UK Medical Response Training


The Defence Chemical Biological and Nuclear Centre (DCBRNC) based at Winterbourne Gunner in Wiltshire, designs and runs a total of eighteen courses that qualify individuals of all three branches of the UK armed services (Royal Navy, Army and Royal Air Force) for operational, training and for staff CBRN defence appointments.

The actual involvement of Winterbourne with chemical warfare dates from the formation of the Chemical Warfare School in 1926, and today there is a heavy emphasis placed on CBRN medical training. DCBRNC is home to the Joint CBRN medical faculty, a unit that acts as the centre of excellence for CBRN medical training for medical officers and others across all sections of the UK military. The centre also provides specialist medical training to other NATO members across all facets of CBRN.

The Joint CBRN medical faculty supports development of the medical response to a CBRN incident and the management of CBRN casualties. It is a cross-government group with the remit under the surgeon general to develop CBRN clinical guidance, medical training and research.

The one-week CBRN clinical course is the advanced level CBRN medical course for medical officers, nurses and senior medics and paramedics of the Defence Medical Services
especially those with a counterterrorism or CBRN role, and looks at medical support from point of exposure through to definitive hospital care at Role 3. On completion, candidates will be in date for CBRN clinical for 5 years while some units may require more frequent training periods. Intermediate/advanced life support or Battlefield Advanced Trauma Life Support (BATLS) training is desirable although not essential.

As well as military training, DCBRNC also supports civilian response in partnership with the Health Protection Agency and Department of Health and is the home of the National Ambulance Resilience Unit (NARU) Training & Education Centre. Working in partnership with NHS Ambulance Services, NARU’s aim is to ensure the effective and efficient coordination of the implementation of government policies related to national resilience, to enhance pre-hospital clinical response capabilities that are evidence-based, to current and emerging threats and risks. Thereby delivering fit for purpose patient outcomes to disruptive challenges or threats to public health.

Through central coordination, NARU enables NHS Ambulance Trusts to work together to provide a safe and reliable response to major, complex and potentially protracted incidents at High Visibility Events (HVE). Consistency in implementation of core deliverables is essential if ambulance trusts across the country are to remain prepared and resilient to deliver an effective national response capability at all times.

The operational response to a CBRN, terrorism event or Major Incident is recognised as being extremely complex and challenging; and is likely to require a mutual aid response in order to assist the Trust managing the incident.

NARU’s 4-day Command/Resilience course provides a common standard of training and education aligned to the Ambulance Commanders National Occupational Standards (NOS) as well as the Joint Emergency Services Interoperability Programme (JESIP) Joint Doctrine and includes the clinical aspects of CBRN.

CBRN based medical training uses blended learning techniques including interactive presentations, tabletop exercises, collective training and simulation. Very highly invested, the medical training area which is used for pre-hospital training exercises along with high-fidelity hospital training using the SimMan3G Trauma simulator which is designed to train emergency medical personnel and military in trauma and hemorrhage control, is dedicated to CBRN medical management. The training faculty was awarded the 2011 Military Civilian Health Partnership Award for Education and Training.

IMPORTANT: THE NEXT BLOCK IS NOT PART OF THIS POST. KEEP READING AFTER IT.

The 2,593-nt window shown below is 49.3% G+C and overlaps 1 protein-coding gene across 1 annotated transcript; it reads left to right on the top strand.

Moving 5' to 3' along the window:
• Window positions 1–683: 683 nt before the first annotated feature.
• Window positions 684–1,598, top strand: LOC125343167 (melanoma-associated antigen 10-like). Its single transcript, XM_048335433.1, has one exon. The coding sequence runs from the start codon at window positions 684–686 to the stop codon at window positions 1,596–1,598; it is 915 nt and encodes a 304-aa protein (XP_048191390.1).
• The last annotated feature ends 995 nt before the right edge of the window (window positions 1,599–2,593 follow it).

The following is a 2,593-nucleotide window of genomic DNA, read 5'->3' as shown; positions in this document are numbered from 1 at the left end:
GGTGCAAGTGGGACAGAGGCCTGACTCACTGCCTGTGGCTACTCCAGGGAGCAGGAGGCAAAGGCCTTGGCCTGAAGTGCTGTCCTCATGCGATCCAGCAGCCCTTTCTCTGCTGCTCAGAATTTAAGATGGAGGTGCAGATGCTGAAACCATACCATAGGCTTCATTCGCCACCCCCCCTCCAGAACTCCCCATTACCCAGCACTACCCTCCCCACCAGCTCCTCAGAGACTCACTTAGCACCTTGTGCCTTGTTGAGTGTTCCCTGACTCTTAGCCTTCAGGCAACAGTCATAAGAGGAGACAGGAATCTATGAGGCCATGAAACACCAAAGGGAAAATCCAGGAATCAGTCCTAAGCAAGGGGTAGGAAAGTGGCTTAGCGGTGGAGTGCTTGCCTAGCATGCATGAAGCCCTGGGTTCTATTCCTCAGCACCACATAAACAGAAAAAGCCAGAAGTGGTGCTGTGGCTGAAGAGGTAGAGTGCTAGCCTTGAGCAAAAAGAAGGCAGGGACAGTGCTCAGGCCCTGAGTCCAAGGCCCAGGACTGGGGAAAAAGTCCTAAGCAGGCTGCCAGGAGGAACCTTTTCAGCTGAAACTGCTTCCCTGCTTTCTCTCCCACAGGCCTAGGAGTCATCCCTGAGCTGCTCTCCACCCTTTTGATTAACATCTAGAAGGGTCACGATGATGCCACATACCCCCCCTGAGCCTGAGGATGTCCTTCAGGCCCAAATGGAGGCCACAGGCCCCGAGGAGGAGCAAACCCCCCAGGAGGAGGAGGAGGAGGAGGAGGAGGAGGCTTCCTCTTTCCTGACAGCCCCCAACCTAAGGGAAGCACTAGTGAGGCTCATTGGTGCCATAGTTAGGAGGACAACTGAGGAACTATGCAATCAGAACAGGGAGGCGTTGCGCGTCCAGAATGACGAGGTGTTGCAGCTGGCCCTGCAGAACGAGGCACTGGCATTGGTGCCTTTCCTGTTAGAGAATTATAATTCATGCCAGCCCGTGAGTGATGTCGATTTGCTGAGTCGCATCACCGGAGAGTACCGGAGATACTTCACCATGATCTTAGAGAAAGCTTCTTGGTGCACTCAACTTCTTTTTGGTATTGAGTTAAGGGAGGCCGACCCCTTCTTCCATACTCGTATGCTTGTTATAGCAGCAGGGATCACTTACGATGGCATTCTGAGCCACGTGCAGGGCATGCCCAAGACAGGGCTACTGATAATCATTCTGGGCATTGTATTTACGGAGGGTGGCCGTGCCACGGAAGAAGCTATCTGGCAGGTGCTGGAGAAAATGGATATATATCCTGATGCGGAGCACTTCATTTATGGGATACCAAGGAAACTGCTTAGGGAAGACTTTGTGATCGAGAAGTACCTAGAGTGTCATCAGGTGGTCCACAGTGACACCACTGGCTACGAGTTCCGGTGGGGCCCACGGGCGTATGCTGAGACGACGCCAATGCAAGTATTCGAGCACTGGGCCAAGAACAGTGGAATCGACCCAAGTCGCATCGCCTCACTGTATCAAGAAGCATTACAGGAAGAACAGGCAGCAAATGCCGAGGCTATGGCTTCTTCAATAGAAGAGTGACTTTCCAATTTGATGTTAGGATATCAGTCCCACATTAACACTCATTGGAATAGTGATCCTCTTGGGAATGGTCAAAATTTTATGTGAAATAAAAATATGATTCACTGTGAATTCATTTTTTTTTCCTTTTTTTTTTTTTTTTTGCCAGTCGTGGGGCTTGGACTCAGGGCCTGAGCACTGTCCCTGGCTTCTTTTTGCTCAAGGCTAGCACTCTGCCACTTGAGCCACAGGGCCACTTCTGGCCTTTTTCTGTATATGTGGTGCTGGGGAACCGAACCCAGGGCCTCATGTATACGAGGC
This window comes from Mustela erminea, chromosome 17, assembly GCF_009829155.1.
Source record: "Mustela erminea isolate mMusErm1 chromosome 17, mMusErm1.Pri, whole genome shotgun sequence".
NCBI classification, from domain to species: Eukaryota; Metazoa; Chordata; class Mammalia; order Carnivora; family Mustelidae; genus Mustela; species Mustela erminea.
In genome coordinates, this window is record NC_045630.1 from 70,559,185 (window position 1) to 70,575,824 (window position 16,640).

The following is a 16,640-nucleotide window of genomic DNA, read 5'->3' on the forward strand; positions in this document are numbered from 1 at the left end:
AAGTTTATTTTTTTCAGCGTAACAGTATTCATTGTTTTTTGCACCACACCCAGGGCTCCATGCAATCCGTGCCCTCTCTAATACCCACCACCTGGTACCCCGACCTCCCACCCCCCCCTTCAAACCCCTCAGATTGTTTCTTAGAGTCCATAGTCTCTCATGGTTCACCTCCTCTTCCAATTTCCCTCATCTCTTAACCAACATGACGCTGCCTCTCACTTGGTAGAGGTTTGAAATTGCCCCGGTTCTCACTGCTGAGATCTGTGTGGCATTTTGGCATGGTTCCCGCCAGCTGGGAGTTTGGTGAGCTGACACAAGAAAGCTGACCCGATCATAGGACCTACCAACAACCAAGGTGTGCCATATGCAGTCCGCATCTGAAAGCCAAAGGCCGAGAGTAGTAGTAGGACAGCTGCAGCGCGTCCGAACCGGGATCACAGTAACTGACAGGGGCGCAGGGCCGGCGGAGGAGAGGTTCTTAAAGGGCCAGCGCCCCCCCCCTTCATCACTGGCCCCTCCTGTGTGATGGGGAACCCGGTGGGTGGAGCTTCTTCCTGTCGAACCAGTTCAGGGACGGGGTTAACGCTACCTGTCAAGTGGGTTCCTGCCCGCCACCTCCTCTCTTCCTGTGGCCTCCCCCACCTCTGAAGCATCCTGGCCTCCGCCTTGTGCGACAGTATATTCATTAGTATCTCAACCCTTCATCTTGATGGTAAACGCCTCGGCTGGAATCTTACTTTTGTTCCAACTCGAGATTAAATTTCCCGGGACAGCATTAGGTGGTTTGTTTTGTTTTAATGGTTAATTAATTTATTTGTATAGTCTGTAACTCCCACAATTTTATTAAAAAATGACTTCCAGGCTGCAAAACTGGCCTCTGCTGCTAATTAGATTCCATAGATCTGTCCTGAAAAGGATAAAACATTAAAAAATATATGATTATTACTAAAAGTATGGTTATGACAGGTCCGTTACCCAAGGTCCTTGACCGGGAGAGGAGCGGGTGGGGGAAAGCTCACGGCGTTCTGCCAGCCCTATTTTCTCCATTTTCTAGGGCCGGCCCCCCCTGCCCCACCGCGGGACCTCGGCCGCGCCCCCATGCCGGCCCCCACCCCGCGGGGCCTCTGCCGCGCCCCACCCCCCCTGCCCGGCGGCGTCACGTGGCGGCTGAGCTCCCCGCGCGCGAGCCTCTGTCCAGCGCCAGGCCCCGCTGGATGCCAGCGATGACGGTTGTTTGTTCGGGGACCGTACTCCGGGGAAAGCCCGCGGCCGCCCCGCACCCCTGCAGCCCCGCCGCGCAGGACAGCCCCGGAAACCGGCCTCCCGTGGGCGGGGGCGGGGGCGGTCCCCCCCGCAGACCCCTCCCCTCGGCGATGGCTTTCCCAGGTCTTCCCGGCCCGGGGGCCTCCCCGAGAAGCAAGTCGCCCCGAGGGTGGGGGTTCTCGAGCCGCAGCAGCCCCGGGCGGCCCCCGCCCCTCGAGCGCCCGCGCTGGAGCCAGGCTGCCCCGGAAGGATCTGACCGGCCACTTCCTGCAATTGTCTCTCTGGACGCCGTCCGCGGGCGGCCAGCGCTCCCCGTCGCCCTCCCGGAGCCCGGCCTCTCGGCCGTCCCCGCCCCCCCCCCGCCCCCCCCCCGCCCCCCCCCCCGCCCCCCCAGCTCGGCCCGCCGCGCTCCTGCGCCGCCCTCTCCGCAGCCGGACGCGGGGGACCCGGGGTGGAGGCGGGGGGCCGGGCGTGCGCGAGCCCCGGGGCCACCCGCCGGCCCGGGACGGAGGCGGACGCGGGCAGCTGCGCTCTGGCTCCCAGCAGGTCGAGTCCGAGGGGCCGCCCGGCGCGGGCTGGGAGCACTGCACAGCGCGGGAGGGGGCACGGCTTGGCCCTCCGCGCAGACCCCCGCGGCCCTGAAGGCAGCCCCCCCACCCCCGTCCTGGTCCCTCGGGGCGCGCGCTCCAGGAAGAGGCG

Medical courses including clinical courses, defence medic CBRN course, casualty
decontamination area course and enhanced CBRN First Aid are open to partner nations as well. The 3-day Emergency Medical Treatment course is developed to provide military doctors with an awareness of the effects of CBRN agents and teach the competencies to provide Role 1 (pre-hospital) CBRN casualty management.

The CBRN Clinical course is designed to train Roles 1, 2 (hospital) and 3 (medical, nursing and allied health) professionals in the recognition and treatment of all casualties in a CBRN environment. This course supports the military competencies for Emergency Medicine, Acute Medicine, Intensive Care and specialist nurse training.

The Defence Medic CBRN course is designed to train pre-hospital Role 1 medics in the recognition and treatment of all casualties in a CBRN environment. This course supports includes advanced first aid in the hot zone, emergency medical treatment and casualty decontamination.

When fully deployed, CBRN Medical Support capability is designed to detect, provide information, physical protection and medical based countermeasures together with full casualty care and wider hazard management. It is also possible for DCBRNC to provide bespoke training to military and civilian organisations on an availability basis.

Caption: An instructor at the Defence NBC Centre operates a Manportable Chemical Agent Detector. (MOD)

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A defence photo-journalist for more than 30 years, and member of the Independent Defence Media Association (IDMA) and the European Security and Defence Press Association (ESDPA). David is the author of 18 defence-related books, and is former IHS Jane’s consultant editor and a regular correspondent for defence publications in the UK, USA, France, Poland, Brazil and Thailand.